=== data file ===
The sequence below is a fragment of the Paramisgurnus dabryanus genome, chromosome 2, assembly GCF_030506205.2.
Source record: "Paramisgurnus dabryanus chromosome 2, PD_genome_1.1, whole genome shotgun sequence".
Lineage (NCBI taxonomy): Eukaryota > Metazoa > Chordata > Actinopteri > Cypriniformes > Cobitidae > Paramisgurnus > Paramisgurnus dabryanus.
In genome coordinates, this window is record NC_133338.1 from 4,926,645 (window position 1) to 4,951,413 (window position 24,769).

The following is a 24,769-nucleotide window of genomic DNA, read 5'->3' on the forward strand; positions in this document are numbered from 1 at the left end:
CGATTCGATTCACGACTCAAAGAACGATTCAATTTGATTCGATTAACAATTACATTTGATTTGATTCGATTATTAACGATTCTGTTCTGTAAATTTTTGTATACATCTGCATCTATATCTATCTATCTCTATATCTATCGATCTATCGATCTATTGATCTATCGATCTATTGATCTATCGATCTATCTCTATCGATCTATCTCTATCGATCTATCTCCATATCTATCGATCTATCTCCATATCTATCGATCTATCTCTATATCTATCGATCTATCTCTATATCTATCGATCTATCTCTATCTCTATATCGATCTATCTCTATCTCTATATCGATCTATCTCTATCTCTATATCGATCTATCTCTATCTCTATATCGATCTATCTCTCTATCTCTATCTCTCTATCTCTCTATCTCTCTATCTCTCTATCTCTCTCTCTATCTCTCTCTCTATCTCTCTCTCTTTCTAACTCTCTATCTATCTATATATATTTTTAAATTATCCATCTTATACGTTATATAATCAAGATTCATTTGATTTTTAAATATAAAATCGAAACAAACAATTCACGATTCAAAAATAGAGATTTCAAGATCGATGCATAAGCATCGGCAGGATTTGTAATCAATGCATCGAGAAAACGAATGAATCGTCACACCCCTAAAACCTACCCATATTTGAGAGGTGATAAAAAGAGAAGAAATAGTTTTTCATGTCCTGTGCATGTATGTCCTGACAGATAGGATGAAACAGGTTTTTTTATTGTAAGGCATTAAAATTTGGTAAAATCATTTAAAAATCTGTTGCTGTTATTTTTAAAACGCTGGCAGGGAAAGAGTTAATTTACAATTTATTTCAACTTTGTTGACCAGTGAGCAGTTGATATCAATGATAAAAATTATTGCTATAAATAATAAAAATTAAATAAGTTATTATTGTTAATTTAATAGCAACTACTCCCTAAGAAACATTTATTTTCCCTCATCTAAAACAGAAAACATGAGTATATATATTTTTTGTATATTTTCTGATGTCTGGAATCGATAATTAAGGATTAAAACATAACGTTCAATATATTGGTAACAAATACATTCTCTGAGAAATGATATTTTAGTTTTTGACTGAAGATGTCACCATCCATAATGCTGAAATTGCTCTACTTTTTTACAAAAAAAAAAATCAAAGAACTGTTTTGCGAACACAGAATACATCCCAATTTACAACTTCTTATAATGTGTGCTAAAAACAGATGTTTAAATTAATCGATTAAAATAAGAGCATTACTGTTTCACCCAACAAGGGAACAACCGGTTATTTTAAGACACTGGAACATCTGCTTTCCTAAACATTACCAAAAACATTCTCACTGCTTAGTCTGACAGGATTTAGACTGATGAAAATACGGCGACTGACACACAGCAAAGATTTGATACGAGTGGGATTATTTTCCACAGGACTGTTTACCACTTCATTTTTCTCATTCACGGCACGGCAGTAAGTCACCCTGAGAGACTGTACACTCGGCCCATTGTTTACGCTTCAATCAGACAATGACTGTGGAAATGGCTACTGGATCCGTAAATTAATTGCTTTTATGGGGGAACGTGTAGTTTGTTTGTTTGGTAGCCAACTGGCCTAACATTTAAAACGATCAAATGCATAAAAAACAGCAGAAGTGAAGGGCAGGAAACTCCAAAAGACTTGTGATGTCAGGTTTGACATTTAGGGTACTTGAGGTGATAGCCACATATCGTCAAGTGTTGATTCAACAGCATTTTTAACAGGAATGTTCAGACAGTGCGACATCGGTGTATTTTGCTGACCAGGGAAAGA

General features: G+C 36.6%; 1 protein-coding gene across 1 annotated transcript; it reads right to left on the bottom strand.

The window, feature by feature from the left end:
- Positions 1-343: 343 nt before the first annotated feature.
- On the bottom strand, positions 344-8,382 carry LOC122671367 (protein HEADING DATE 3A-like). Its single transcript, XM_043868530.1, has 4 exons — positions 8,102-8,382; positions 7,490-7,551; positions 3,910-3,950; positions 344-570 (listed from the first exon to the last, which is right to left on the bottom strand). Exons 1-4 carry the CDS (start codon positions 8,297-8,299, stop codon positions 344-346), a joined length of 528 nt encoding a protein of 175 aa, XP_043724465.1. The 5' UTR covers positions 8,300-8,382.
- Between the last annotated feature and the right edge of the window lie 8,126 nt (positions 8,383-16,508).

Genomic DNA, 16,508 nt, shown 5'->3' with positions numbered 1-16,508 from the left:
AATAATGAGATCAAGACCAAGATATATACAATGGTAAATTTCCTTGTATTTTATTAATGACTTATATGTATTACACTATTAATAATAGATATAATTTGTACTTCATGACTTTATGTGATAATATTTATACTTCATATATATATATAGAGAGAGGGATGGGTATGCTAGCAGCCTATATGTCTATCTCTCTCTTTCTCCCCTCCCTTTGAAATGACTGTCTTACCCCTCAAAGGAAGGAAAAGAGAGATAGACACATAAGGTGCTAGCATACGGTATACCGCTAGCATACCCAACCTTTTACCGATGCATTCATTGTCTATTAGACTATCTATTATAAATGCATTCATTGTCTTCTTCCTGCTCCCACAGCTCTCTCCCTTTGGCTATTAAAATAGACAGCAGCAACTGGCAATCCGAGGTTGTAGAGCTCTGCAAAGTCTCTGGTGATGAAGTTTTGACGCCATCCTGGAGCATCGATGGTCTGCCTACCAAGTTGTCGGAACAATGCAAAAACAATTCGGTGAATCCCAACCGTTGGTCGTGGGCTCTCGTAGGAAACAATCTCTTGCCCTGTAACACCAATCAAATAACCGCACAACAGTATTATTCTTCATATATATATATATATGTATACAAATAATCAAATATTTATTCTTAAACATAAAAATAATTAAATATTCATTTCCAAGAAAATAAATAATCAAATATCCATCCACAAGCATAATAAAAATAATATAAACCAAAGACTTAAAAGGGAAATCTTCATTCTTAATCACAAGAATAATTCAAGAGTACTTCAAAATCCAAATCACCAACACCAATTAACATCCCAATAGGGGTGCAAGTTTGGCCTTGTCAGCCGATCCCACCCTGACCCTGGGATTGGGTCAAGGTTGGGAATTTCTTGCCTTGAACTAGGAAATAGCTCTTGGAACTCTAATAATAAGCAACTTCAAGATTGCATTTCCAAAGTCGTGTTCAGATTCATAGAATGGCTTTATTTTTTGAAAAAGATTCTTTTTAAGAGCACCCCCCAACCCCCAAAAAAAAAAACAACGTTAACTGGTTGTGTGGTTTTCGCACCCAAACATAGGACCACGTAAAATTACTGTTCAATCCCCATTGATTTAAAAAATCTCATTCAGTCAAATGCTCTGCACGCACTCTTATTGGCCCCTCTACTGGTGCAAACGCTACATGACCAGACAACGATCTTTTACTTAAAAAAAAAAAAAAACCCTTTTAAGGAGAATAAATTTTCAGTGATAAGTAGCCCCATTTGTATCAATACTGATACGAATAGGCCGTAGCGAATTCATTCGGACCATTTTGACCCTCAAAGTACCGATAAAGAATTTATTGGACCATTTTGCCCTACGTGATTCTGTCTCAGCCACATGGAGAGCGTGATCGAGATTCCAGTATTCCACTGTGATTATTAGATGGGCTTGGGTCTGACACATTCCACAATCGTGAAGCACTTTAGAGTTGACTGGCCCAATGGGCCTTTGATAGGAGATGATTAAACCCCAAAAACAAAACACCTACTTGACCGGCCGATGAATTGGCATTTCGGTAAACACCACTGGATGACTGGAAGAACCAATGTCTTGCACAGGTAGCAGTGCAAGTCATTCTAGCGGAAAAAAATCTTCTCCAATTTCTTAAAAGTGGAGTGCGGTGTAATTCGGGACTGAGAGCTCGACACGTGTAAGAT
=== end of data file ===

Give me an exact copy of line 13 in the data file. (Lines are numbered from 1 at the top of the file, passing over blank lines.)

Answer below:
AATAATGAGATCAAGACCAAGATATATACAATGGTAAATTTCCTTGTATTTTATTAATGACTTATATGTATTACACTATTAATAATAGATATAATTTGTACTTCATGACTTTATGTGATAATATTTATACTTCATATATATATATAGAGAGAGGGATGGGTATGCTAGCAGCCTATATGTCTATCTCTCTCTTTCTCCCCTCCCTTTGAAATGACTGTCTTACCCCTCAAAGGAAGGAAAAGAGAGATAGACACATAAGGTGCTAGCATACGGTATACCGCTAGCATACCCAACCTTTTACCGATGCATTCATTGTCTATTAGACTATCTATTATAAATGCATTCATTGTCTTCTTCCTGCTCCCACAGCTCTCTCCCTTTGGCTATTAAAATAGACAGCAGCAACTGGCAATCCGAGGTTGTAGAGCTCTGCAAAGTCTCTGGTGATGAAGTTTTGACGCCATCCTGGAGCATCGATGGTCTGCCTACCAAGTTGTCGGAACAATGCAAAAACAATTCGGTGAATCCCAACCGTTGGTCGTGGGCTCTCGTAGGAAACAATCTCTTGCCCTGTAACACCAATCAAATAACCGCACAACAGTATTATTCTTCATATATATATATATATGTATACAAATAATCAAATATTTATTCTTAAACATAAAAATAATTAAATATTCATTTCCAAGAAAATAAATAATCAAATATCCATCCACAAGCATAATAAAAATAATATAAACCAAAGACTTAAAAGGGAAATCTTCATTCTTAATCACAAGAATAATTCAAGAGTACTTCAAAATCCAAATCACCAACACCAATTAACATCCCAATAGGGGTGCAAGTTTGGCCTTGTCAGCCGATCCCACCCTGACCCTGGGATTGGGTCAAGGTTGGGAATTTCTTGCCTTGAACTAGGAAATAGCTCTTGGAACTCTAATAATAAGCAACTTCAAGATTGCATTTCCAAAGTCGTGTTCAGATTCATAGAATGGCTTTATTTTTTGAAAAAGATTCTTTTTAAGAGCACCCCCCAACCCCCAAAAAAAAAAACAACGTTAACTGGTTGTGTGGTTTTCGCACCCAAACATAGGACCACGTAAAATTACTGTTCAATCCCCATTGATTTAAAAAATCTCATTCAGTCAAATGCTCTGCACGCACTCTTATTGGCCCCTCTACTGGTGCAAACGCTACATGACCAGACAACGATCTTTTACTTAAAAAAAAAAAAAAACCCTTTTAAGGAGAATAAATTTTCAGTGATAAGTAGCCCCATTTGTATCAATACTGATACGAATAGGCCGTAGCGAATTCATTCGGACCATTTTGACCCTCAAAGTACCGATAAAGAATTTATTGGACCATTTTGCCCTACGTGATTCTGTCTCAGCCACATGGAGAGCGTGATCGAGATTCCAGTATTCCACTGTGATTATTAGATGGGCTTGGGTCTGACACATTCCACAATCGTGAAGCACTTTAGAGTTGACTGGCCCAATGGGCCTTTGATAGGAGATGATTAAACCCCAAAAACAAAACACCTACTTGACCGGCCGATGAATTGGCATTTCGGTAAACACCACTGGATGACTGGAAGAACCAATGTCTTGCACAGGTAGCAGTGCAAGTCATTCTAGCGGAAAAAAATCTTCTCCAATTTCTTAAAAGTGGAGTGCGGTGTAATTCGGGACTGAGAGCTCGACACGTGTAAGAT